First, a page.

We saw quite a long list of species here. Elephants, Hippos, Nyalas, Kudu, Impala, Waterbuck, Zebra and Wildebeest were all common.
We saw a pair of White Rhinos, a pair of Bushbucks, a few Southern Giraffes and just single one Warthog, Steenbok, Scrub Hare, Spotted Hyena and Bush (Grey) Duiker.
Our most unusual sighting was a Serval that sprang across the road. A species that Pieter hadn’t seen for six weeks. But nope… no Pangolin.
We could have touched a pride of sleeping Lions on our first afternoon, and had a particularly exciting encounter with an Elephant on the same drive. It shook the fruit out of a marula tree next to the road and immediately above our vehicle. I was more worried about fruit raining on my head than the Elephant and a bit of video from Amber is here. Later that afternoon we watched more Elephants playing in the lake.
On our second evening, at sunset, we had a very special half an hour watching, up close, a juvenile Leopard interact with its mother after it finished the Steenbok it was munching on. This came immediately after watching a pack of Wild Dogs.
There are a couple of bat boxes around the lodge. One contained a few more African Yellow House Bats, the other was home to a large lizard (which may have been full of bats!). Bush Squirrels were also common around camp.
South Africa was every bit as good as I remember, maybe even better. I ended up with 13, perhaps 15 if I can ID my Wakkerstroom rodents, new species. This was three times what I was expecting. I also loved the food, the wine, the coffee (do not miss Truth in Cape Town), the people and the sunny scenery. A big thanks to all those who helped along the way, especially the Moolmans at Dunedin, and to Leon Marais for all his help when I was planning this.
Lifers marked with an F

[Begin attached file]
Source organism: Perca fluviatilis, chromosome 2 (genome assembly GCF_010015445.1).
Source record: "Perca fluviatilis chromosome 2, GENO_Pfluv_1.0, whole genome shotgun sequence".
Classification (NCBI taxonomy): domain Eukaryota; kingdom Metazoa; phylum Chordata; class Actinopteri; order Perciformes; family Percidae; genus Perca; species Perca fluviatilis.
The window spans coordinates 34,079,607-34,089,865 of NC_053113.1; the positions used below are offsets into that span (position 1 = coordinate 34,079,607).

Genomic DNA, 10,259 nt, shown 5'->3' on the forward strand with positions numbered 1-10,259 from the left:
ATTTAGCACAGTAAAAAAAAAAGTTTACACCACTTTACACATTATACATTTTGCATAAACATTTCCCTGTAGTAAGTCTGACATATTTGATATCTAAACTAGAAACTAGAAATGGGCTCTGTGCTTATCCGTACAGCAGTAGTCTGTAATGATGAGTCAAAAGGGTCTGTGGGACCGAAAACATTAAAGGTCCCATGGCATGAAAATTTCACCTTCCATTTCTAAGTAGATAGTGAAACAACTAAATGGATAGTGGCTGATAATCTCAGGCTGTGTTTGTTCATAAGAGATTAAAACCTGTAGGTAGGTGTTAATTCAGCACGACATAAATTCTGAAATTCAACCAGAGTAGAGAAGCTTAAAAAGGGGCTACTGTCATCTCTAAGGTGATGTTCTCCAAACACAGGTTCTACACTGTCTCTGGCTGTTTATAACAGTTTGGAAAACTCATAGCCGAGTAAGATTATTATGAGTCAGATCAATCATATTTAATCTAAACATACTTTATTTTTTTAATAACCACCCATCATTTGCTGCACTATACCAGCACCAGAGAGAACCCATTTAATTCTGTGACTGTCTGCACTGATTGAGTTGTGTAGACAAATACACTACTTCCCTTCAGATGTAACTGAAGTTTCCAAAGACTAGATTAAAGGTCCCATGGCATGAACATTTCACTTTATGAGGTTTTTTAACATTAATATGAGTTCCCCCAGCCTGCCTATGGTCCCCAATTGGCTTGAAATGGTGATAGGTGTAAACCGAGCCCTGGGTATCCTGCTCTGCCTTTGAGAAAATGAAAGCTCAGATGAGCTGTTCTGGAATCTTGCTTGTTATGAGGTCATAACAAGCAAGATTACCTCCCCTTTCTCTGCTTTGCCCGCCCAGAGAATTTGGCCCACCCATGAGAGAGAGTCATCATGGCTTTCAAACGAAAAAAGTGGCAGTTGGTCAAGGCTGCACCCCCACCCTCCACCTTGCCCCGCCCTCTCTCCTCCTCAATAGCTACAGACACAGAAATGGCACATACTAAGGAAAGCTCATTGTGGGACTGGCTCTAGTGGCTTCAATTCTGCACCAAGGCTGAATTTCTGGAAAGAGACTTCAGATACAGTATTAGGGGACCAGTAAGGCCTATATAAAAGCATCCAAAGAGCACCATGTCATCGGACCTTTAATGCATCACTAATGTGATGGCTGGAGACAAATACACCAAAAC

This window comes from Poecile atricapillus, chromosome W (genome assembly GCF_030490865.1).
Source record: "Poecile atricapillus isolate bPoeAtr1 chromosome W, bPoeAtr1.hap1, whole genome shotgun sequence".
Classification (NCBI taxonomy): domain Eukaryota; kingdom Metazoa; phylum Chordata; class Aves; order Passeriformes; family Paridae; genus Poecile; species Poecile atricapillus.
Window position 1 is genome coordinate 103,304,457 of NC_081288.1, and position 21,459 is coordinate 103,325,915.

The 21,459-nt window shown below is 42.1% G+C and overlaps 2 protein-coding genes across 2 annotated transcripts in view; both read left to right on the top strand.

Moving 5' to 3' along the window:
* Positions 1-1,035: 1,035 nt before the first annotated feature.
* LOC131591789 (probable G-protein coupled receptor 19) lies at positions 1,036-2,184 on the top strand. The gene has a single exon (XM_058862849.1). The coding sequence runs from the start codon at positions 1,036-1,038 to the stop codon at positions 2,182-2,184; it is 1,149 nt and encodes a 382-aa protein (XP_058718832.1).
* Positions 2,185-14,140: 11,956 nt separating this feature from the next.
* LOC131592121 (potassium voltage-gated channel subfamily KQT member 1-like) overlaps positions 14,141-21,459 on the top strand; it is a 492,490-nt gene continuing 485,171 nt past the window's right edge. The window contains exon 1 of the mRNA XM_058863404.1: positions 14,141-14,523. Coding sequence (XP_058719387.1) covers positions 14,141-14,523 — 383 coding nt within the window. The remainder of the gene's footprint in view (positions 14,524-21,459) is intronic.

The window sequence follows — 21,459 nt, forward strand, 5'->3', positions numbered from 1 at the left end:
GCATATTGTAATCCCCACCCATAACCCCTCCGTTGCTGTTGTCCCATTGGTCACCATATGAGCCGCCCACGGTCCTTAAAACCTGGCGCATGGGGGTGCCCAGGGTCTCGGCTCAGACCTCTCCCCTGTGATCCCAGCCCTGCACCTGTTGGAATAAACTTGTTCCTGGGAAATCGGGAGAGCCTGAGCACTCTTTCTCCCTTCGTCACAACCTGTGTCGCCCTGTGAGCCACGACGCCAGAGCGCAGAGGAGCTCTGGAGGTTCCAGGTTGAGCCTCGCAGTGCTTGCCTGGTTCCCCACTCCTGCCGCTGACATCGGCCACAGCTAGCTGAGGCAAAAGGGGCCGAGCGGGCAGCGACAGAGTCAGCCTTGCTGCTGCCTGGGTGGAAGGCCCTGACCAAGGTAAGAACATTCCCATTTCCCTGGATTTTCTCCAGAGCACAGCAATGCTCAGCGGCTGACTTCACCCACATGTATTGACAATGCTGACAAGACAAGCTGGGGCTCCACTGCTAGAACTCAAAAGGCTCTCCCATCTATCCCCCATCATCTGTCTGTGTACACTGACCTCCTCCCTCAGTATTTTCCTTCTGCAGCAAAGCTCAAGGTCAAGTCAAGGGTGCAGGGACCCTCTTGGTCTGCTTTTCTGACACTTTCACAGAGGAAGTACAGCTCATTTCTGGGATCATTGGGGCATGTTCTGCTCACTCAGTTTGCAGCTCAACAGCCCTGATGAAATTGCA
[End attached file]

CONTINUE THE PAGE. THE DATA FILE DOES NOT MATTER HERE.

F Hewitt’s Red Rock Rabbit Pronolagus saundersiae
Scrub Hare Lepus saxatilis
F Riverine Rabbit Bunolagus monticularis
Eastern Gray Squirrel Sciurus carolinensis
Smith’s Bush Squirrel Paraxerus cepapi
Long-eared Mouse Malacothrix typica
Cape Short-eared Gerbil Desmodillus auricularis
South African Pygmy Mouse Mus minutoides (probable)
Bush Vlei Rat Otomys unisulcatus
Namaqua Rock Rat Aethomys namaquensis
F Spectacled Dormouse Graphiurus ocularis
South African Springhare Pedetes capensis
African Civet Civettictis civetta
Wild Cat Felis silvestris
Serval Leptailurus serval
Leopard Panthera pardus
Lion Panthera leo
Cape Gray Mongoose Herpestes pulverulentus
Spotted Hyena Crocuta crocuta
Cape Fox Vulpes chama
Bat-eared Fox Otocyon megalotis
African Wild Dog Lycaon pictus
F Spotted-necked Otter Hydrictis maculicollis
F Greater Musk Shrew Crocidura flavescens
Mauritian Tomb Bat Taphozous mauritianus
F Geoffroy’s Horseshoe Bat Rhinolophus clivosus
F Egyptian Free-tailed Bat Tadarida aegyptiaca
F Angolan Free-tailed Bat Mops condylurus
F Schlieffen’s Bat Nycticeius schlieffeni
F African Yellow Bat Scotophilus dinganii
F Lesueur’s Hairy Bat Myotis lesueuri
Brown Greater Galago Otolemur crassicaudatus
Chacma Baboon Papio ursinus
Vervet Monkey Chlorocebus pygerythrus
Warthog Phacochoerus africanus
Hippopotamus Hippopotamus amphibius
Southern Giraffe Giraffa giraffa
Steenbok Raphicerus campestris
Klipspringer Oreotragus oreotragus
African Buffalo Syncerus caffer
Nyala Tragelaphus angasii
Southern Bushbuck Tragelaphus sylvaticus
Greater Kudu Tragelaphus strepsiceros
Blue Wildebeest Connochaetes taurinus
Impala Aepyceros melampus
Bush Duiker Sylvicapra grimmia
Burchell’s Zebra Equus quagga
White Rhinoceros Ceratotherium simum
Rock Hyrax Procavia capensis
African Savanna Elephant Loxodonta africana
50 SPECIES plus two rodents from Wakkerstroom that I have yet to identify.